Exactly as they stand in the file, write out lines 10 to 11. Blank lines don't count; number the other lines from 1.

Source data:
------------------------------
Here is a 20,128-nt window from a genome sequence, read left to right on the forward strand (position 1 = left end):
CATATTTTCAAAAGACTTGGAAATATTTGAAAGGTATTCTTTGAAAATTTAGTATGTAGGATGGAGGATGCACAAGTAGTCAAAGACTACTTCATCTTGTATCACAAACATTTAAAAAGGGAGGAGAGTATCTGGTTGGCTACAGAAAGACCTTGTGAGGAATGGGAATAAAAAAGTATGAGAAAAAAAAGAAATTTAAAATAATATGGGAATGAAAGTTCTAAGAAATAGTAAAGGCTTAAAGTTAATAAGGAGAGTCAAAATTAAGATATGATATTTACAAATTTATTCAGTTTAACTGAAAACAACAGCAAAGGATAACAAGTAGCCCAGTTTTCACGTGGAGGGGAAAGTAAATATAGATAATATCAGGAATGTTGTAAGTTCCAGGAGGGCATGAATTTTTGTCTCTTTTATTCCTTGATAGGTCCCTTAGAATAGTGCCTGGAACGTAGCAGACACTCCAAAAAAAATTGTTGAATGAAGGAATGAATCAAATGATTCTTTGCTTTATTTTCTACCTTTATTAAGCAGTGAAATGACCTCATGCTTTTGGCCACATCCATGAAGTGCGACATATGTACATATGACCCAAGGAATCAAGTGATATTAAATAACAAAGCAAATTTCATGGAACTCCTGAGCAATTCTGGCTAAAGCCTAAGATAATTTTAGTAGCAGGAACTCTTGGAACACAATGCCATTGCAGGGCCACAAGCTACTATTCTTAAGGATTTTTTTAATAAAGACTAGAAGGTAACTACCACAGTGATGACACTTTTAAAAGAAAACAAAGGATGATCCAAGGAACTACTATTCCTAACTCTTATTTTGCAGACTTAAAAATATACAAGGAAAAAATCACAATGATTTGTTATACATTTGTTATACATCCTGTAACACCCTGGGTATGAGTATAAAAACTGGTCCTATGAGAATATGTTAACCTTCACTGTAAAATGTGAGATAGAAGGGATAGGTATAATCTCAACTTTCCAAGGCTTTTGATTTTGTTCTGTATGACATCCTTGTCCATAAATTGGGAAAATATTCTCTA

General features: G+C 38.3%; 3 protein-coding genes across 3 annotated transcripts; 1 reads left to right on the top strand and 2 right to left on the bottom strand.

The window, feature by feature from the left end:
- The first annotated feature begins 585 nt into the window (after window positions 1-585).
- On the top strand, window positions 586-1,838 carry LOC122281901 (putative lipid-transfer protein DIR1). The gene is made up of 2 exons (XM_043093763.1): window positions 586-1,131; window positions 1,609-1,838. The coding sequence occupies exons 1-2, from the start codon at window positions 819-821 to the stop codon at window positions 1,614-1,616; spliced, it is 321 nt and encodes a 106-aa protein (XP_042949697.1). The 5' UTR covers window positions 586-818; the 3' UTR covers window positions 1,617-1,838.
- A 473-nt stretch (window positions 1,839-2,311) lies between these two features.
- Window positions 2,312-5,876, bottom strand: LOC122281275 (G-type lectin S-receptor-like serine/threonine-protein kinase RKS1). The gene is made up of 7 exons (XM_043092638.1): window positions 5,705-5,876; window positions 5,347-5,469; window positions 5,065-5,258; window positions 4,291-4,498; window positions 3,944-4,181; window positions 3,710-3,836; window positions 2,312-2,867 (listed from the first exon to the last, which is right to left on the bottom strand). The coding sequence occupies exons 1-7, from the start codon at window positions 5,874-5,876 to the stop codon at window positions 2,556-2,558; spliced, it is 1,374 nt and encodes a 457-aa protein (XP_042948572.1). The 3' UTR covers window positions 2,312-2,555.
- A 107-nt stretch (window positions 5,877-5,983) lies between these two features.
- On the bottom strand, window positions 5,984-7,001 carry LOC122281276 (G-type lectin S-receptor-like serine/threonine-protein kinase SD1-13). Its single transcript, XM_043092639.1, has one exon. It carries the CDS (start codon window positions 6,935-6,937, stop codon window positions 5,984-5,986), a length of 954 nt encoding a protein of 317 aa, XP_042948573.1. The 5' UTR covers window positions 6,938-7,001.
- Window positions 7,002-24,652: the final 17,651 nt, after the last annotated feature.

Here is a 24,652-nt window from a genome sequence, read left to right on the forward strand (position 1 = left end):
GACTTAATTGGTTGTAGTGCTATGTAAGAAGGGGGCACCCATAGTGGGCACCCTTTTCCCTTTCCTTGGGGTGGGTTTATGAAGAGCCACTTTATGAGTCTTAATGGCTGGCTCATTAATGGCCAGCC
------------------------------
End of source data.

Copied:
- On the bottom strand, window positions 5,984-7,001 carry LOC122281276 (G-type lectin S-receptor-like serine/threonine-protein kinase SD1-13). Its single transcript, XM_043092639.1, has one exon. It carries the CDS (start codon window positions 6,935-6,937, stop codon window positions 5,984-5,986), a length of 954 nt encoding a protein of 317 aa, XP_042948573.1. The 5' UTR covers window positions 6,938-7,001.
- Window positions 7,002-24,652: the final 17,651 nt, after the last annotated feature.